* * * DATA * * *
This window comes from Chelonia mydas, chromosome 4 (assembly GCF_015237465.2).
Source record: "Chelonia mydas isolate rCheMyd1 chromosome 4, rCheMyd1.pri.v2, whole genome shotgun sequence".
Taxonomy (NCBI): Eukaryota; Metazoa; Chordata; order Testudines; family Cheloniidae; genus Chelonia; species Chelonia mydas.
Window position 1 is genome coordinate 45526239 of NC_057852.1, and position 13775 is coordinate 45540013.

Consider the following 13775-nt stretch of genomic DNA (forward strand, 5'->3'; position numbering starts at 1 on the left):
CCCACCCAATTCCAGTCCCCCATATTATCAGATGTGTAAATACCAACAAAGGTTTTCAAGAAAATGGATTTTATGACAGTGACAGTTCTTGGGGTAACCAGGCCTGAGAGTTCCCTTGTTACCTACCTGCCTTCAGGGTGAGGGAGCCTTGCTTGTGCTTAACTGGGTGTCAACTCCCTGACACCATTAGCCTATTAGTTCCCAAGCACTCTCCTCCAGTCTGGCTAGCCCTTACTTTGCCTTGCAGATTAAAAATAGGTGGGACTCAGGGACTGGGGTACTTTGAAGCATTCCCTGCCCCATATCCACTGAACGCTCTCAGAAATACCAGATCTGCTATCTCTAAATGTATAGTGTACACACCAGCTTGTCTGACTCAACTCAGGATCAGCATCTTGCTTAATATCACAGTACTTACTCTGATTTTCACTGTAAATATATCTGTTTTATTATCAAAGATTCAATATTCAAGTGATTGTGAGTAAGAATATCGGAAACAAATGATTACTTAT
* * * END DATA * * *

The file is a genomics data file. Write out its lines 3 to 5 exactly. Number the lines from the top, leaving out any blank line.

Taxonomy (NCBI): Eukaryota; Metazoa; Chordata; order Testudines; family Cheloniidae; genus Chelonia; species Chelonia mydas.
Window position 1 is genome coordinate 45526239 of NC_057852.1, and position 13775 is coordinate 45540013.

Consider the following 13775-nt stretch of genomic DNA (forward strand, 5'->3'; position numbering starts at 1 on the left):